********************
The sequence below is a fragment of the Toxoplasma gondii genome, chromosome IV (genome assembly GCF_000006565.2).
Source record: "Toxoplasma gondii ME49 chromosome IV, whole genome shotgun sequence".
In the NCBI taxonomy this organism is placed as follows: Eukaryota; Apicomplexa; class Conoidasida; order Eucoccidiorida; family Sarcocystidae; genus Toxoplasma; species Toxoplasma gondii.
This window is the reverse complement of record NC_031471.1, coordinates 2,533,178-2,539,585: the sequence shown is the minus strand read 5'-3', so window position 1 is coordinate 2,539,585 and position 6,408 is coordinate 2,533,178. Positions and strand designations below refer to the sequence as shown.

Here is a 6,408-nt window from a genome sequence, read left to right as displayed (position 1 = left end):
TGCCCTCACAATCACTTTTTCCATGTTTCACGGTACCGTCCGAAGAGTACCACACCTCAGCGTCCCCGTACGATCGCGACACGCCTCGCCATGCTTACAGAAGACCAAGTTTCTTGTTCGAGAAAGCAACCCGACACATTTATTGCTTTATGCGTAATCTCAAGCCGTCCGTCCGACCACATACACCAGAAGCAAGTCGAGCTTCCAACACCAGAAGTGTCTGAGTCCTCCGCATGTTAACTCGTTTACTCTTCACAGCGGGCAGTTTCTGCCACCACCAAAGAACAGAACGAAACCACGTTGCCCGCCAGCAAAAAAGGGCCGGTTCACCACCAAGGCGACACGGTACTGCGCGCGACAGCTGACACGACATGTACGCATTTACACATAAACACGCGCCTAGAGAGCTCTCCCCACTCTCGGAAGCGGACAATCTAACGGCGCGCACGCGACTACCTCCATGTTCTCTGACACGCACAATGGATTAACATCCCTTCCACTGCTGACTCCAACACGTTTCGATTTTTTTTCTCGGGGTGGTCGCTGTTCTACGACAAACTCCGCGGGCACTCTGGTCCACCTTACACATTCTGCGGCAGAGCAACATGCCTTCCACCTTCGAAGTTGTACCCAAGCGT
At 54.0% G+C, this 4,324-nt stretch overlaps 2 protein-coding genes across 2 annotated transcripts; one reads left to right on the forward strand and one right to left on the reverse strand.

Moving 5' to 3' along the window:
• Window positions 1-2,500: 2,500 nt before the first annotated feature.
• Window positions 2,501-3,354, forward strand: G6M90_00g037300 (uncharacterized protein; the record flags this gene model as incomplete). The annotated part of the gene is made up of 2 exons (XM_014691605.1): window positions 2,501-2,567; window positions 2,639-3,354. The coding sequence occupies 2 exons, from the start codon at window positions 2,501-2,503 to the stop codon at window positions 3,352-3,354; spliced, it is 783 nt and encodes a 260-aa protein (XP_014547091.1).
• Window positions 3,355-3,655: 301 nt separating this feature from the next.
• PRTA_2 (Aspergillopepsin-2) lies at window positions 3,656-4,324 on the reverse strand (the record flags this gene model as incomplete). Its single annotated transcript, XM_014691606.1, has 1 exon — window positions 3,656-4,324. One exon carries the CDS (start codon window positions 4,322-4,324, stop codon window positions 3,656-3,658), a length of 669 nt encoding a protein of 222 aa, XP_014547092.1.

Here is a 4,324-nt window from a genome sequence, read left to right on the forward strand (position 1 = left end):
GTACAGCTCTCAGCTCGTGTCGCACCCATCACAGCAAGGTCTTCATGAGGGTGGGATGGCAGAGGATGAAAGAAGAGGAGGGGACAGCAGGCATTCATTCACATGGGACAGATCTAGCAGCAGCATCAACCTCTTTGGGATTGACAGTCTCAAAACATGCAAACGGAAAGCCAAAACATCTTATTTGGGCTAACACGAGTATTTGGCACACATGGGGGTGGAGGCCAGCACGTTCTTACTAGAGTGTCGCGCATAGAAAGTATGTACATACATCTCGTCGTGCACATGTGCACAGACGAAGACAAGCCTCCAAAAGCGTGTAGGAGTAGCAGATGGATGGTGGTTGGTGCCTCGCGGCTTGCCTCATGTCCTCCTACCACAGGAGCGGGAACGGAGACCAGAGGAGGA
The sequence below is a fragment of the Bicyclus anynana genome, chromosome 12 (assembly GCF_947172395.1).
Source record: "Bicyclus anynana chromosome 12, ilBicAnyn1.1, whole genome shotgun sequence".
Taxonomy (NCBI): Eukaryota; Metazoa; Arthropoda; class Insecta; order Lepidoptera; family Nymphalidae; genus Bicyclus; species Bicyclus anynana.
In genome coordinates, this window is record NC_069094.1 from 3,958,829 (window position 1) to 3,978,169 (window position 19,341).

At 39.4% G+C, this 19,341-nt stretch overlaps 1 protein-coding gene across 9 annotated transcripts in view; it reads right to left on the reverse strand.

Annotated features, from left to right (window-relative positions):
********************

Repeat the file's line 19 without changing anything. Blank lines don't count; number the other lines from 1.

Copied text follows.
At 39.4% G+C, this 19,341-nt stretch overlaps 1 protein-coding gene across 9 annotated transcripts in view; it reads right to left on the reverse strand.